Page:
Sep 13, 2023
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It’s really easy to make salsa verde (also known as tomatillo salsa) at home! It’s a simple combination of roasted tomatillos, chili peppers, garlic, onion, and cilantro. This vibrant green salsa adds a spicy, flavorful kick to any Mexican meal.
What is Salsa Verde?
In Mexican cuisine there’s two classic blended salsas – your classic red salsa and a green salsa, also known as salsa verde (which translates quite literally to “green salsa”). The latter is made from Mexican tomatillos, which are often mistaken for green tomatoes. But don’t be fooled as they’re not tomatoes, even though “tomatillo” does mean “little tomato.” I know it’s all a bit confusing. Just think of them as a very close relative, as they’re still part of the nightshade family, but their outer husk makes them a unique fruit in their own right.
The best salsa verde, which we’re making today, roasts the tomatillos, chile peppers, and garlic for that slightly smoky undertone, before being blended. You can also make the recipe by boiling the tomatillos, but I personally feel roasting imparts the best flavor.
And while many online recipes include lime juice, I can assure you after numerous trips to Mexico that there’s no lime juice in authentic Mexican salsa verde. I don’t doubt that it adds a delicious touch, but to keep this recipe as traditional as possible, we’re leaving that off today.
Salsa Verde Ingredients
- Tomatillos: You can find these in their husk (as seen in the photo above) in most markets. But before you start cooking with them, remember to remove the husks.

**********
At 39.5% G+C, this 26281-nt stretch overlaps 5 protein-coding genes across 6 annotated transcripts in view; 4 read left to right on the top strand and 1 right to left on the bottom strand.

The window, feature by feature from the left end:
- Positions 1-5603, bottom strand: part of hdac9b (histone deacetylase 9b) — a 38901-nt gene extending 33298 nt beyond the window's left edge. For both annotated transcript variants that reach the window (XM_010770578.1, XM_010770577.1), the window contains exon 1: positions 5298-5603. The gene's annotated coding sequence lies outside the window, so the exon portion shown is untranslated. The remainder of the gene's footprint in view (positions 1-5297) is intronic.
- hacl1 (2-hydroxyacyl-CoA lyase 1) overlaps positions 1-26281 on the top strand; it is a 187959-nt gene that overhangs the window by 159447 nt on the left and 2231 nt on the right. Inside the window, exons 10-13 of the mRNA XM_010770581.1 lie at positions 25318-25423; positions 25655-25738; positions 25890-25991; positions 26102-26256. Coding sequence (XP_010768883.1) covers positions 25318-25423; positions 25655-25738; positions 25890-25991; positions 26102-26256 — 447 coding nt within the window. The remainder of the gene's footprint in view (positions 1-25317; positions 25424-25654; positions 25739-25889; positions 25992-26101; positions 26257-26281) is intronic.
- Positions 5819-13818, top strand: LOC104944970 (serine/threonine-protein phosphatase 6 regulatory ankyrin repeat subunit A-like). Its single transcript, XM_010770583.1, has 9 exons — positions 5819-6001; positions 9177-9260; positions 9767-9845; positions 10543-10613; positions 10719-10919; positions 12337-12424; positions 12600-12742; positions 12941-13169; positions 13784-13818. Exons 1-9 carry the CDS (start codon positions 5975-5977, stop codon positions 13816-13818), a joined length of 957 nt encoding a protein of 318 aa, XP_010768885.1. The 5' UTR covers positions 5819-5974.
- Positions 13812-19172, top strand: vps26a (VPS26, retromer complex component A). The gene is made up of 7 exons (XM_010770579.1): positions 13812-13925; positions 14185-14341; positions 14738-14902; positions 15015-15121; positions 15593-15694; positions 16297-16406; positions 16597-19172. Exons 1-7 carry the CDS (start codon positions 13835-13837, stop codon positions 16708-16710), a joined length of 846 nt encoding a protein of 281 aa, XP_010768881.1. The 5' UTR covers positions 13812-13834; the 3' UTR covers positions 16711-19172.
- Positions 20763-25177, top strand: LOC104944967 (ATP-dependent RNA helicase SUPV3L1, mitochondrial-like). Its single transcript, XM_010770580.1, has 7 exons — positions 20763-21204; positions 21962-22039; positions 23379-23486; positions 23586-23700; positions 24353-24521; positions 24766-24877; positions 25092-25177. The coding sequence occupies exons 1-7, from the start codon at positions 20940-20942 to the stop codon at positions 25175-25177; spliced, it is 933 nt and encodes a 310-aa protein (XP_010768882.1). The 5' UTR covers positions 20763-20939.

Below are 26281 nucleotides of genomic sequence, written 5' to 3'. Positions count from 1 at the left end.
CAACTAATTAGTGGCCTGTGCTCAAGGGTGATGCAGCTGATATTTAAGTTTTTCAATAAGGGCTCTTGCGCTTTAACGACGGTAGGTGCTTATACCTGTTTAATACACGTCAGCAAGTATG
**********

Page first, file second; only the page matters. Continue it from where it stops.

- Chile Peppers: You can use either serrano pepper or jalapeño peppers. Serrano peppers will be a bit hotter and spicier, while jalapeño peppers will be a bit more mild. Whenever I’ve had salsa verde in Mexico serrano peppers were used, while in the US I find jalapeño peppers are more often used. But it’s up to you!
- Onion & Garlic: Fresh onion and garlic add depth of flavor to this spicy salsa.
- Cilantro Leaves: Cilantro adds a refreshing and peppery punch.
Find the printable recipe with measurements below
How To Make Salsa Verde
Char in the oven. In your oven, turn the top broiler on and set a rack about 4 inches below the broiler. Place the tomatillos, chili peppers, and garlic on a baking sheet and broil for 5 minutes, then flip everything and broil for 4 to 5 minutes more. They’ll become slightly charred and blistered, which is just how you want them. Then, let them cool to the touch.
Pulse together. Transfer the tomatillos (and any juice that may have oozed out) along with the chili peppers, garlic, onion, cilantro, and salt to a high-powered blender or food processor. Pulse a few times until it’s perfectly smooth (or however you like your salsas blended).
In my opinion, roasting the tomatillos tastes far better than boiling them. Not only does roasting bring out a smoky, charred flavor, but it sweetens them up a bit which reduces the tomatillo’s natural tanginess.
Green enchilada sauce is meant to be a bit thicker and made with broth. So, I’d say it’s not an exact replacement since salsa verde is very light in texture. But if you’re making enchiladas, you might as well go the extra step and turn this into a thicker enchilada sauce.
Ways To Use Salsa Verde
You can use salsa verde in just about any Mexican dish. But here are a few ideas to get you started and inspired for your next dinner!
- Taco or burrito bowl topping: Drizzle this on top of your favorite tacos or burrito bowls! My favorites are salmon tacos or carnitas tacos and this barbacoa burrito bowl.